‘Optimism grows’ as mortgage rates fall for the biggest three weeks since 2008 – but despite this ‘silver lining’, experts still see dark clouds ahead

'Optimism grows' as mortgage rates fall for the biggest three weeks since 2008 - but despite this 'silver lining', experts still see dark clouds ahead

‘Optimism grows’ as mortgage rates fall for the biggest three weeks since 2008 – but despite this ‘silver lining’, experts still see dark clouds ahead

Mortgage rates continued to plunge from a peak of 7.08 percent in November, marking their biggest three-week decline in 14 years.

Mortgage rates continue to fall this week as optimism grows around the prospect that the Federal Reserve will slow the pace of rate hikes. speak Freddie Mac Chief Economist Sam Khater.

That said, mortgage registration activity is down once again, as many homebuyers are still priced out of the market and wary of the volatile economy.

“Even with interest rates falling and home prices softening, economic uncertainty continues to limit homebuyer demand as we enter the final month of the year,” Khater said.

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Mortgage rates this week

30-year fixed-rate mortgage

Freddie Mac reported on Thursday that the average 30-year fixed-rate mortgage fell to 6.49%, down from 6.58% last week. A year ago, the average 30-year rate was 3.11%.

Mortgage rates began to slide below 7% after the most recent inflation data was released in mid-November. The Consumer Price Index came in at 7.7%, below economists’ expectations.

“The data suggests that mortgage rates may have peaked. After breaking through the 7% threshold in the second week of November, interest rates are finally coming down as inflation is cooling down.” write Nadia Evangeliou, senior economist for the National Association of Realtors.

Evangeliou believes interest rates could stabilize at 6% if inflation continues to slow.

15 year fixed rate mortgage

The 15-year average mortgage also fell from 5.90% last week to 5.76% this week. At the same time a year ago, the 15-year interest rate was 2.39%.

But while the drop in skyrocketing mortgage rates may be “good news,” housing costs in 2023 are expected to remain high, warning George Ratiu, director of economic research at

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Ratiu added: “The good news is that the number of homes for sale continues to grow strongly, even as sellers have taken a step back from the market this fall. “Ready buyers can expect more properties to choose from and a better bargaining position.”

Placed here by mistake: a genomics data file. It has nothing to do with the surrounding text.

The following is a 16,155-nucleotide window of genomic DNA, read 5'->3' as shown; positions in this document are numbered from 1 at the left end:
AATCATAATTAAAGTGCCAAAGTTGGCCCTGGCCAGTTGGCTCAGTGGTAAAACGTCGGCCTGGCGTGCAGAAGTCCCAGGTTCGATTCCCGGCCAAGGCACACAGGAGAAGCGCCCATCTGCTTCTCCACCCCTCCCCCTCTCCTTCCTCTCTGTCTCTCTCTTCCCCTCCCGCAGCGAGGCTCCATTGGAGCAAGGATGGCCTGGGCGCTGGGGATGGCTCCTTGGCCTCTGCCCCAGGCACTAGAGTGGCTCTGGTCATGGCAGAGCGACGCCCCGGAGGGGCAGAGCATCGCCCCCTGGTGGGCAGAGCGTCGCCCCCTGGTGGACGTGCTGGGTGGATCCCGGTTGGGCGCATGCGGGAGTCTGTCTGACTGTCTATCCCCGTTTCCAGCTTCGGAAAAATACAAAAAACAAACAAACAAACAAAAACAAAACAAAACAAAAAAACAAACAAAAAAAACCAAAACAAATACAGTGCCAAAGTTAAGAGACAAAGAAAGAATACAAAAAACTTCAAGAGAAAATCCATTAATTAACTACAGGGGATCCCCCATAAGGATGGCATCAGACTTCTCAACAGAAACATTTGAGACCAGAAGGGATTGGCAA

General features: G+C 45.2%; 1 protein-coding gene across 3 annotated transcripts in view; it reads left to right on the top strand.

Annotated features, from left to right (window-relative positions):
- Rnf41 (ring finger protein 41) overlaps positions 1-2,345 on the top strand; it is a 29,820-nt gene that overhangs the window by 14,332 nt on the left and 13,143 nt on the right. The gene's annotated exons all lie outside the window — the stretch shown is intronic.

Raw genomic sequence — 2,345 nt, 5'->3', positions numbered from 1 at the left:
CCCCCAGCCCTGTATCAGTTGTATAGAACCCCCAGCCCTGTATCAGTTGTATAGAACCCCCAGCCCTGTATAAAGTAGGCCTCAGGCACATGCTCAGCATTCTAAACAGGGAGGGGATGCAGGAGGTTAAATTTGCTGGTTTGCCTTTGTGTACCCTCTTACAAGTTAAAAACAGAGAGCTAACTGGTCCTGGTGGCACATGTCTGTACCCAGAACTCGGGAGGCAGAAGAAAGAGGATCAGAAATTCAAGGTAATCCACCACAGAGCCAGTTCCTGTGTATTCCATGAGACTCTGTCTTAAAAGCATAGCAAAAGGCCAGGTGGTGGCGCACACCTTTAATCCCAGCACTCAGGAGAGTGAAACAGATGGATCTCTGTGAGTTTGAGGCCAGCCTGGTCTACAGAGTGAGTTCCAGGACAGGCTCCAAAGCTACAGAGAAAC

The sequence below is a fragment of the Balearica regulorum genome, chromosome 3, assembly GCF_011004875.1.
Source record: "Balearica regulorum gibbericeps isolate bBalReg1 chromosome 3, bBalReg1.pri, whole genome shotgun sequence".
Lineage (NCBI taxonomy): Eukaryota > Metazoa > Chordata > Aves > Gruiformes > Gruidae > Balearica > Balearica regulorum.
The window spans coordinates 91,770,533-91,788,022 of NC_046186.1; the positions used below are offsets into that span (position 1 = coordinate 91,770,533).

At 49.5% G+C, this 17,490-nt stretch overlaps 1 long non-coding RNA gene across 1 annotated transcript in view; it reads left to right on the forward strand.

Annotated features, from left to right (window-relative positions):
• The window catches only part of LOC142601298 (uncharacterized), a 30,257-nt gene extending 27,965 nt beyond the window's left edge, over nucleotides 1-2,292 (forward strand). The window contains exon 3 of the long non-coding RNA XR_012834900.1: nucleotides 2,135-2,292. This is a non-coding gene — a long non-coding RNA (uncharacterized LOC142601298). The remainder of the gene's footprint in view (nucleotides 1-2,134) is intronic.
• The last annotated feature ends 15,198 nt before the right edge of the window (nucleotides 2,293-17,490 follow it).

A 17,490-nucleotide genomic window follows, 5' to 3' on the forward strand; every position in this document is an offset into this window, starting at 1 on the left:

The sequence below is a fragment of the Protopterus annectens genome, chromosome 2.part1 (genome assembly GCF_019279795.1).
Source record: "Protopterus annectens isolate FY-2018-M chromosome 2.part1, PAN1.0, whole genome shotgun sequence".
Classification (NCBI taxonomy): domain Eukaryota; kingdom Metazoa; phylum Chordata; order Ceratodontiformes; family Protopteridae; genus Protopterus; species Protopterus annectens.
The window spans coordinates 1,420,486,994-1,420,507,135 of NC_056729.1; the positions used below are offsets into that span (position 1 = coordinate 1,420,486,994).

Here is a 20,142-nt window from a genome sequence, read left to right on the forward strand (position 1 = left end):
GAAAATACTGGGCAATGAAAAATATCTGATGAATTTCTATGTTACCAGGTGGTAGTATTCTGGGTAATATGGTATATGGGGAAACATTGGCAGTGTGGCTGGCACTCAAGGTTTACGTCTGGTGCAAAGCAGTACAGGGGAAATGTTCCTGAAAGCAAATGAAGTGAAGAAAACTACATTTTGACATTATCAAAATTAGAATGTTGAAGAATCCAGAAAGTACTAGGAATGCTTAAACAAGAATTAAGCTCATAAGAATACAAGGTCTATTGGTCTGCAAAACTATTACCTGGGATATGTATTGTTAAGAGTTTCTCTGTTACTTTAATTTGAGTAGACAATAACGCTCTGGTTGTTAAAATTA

Mortgage giants are raising loan limits in 2023

Federal Housing Finance Agency (FHFA) announced on Tuesday, Fannie Mae and Freddie Mac will increase the limit of a facility-compliant loan (the highest loan amount for single-family properties) to $726,200. This is an increase of $79,000 from $647,200 in 2022.

In more expensive markets, like San Francisco and New York City, the loan cap will run to more than $1 million.

Next year’s increase won’t be as high as the government agency did in 2022, due to slowing house prices. However, some experts remain concerned.

“Ultimately, such support would drive up home prices, exacerbating the affordability challenges we face in today’s supply-constrained market,” said the trade association Association. Housing Policy Council speak in a statement.

Mortgage application rejected again

Despite lower interest rates, mortgage applications fell 0.8 percent from last week, according to the Mortgage Bankers Association (MBA).

“Economics at home and abroad are weakening, which should lead to slower inflation and allow the Fed to slow down the pace of rate hikes,” he said. speak Joel Kan, vice president and chief economist at MBA.

“Buying activity picks up slightly after adjusting for the Thanksgiving holiday, but rate cuts are still not enough to bring about refinancing activity.”

Refinance applications fell another 13% — marking their lowest level since 2000. They were also 86% lower than the same week last year.

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This article is for information only and should not be construed as advice. It is provided without warranty of any kind.


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